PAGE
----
I hate scroll hijacking. You know, those sites where they steal your browser’s normal behavior and do weird things to it, like auto scroll you to sections or run animations instead of actually scrolling the site.
Sure sure, some of those things are pretty “cool”, but when you’re not trying to be on a Top Sites of the Day list, they’re pretty fucking annoying. They never work well with Apple’s magic mouse. Or touch devices. Or anything that’s not whatever the developer happens to use.
We got a project that wasn’t technically a “website” per se, but using web technology, and the content lent itself to a sort of slide-by-slide approach. So hey, we thought, let’s do a full height scrolly site that forces you to scroll from section to section, it will be great! Annoying to develop, but great!
Why oh why didn’t I listen to myself?
Oh but we need those individual sections to actually scroll because the content is longer then the browser height.
And we need horizontal slideshows, and those also need to scroll.
Okay, okay but FullPage does all this stuff. Right?
Generally speaking, yes. But as you might expect, there were problems. The plugin that FullPage uses for the section scrolling, SlimScroll, has it’s own set of problems. The speeds for various input devices were all wrong. The magic mouse scrolling was WAY too sensitive, but when changed, made touch devices WAY too slow. The option for the scroll wheel speed were bound up in the touch device speed so I had to separate the two. Also, one must hover over the section for the scroll to start, which requires the mouse to move. In FullPage, you can essentially never move your mouse as you scroll section-to-section. So it seemed broken. I had to basically manually call mouseover() when the section has stopped animating into place.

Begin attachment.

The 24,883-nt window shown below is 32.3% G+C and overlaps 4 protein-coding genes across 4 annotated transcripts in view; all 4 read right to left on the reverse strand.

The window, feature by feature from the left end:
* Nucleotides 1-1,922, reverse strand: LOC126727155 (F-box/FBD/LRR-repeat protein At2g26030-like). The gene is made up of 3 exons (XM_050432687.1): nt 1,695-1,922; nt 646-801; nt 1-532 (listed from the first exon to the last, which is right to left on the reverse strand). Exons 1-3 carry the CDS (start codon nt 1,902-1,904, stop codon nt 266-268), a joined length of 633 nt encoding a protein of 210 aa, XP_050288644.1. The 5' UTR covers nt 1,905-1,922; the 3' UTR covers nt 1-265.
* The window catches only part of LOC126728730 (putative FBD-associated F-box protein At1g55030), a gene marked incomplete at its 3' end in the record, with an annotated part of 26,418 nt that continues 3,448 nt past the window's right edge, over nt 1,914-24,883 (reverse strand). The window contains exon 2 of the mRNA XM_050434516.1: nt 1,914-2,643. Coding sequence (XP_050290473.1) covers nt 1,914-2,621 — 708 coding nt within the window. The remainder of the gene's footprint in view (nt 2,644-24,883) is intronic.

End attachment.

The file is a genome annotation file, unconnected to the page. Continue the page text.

SlimScroll initializes all scrolling sections when the page loads–before the images load.
Which would be fine–if not responsive. So I had to set up a bunch of min heights. And of course the whole thing is in a CMS, so I don’t actually know how big the images will be, although in this case they are fairly consistent. So media query hell.
I don’t want to knock on these plugins specifically, because honestly this was by far the best option out there for our needs, and FullPage is being actively developed. We did have to hack into the plugin quite a bit to run with React, so running any updates would be a huge PITA.
We were also learning ReactJS for the first time with this project (and by “we” I mean not me), so there were other hurdles. But still. Scroll Hijacking: don’t do it, unless you only need to support Chrome with a trackpad. Then by all means.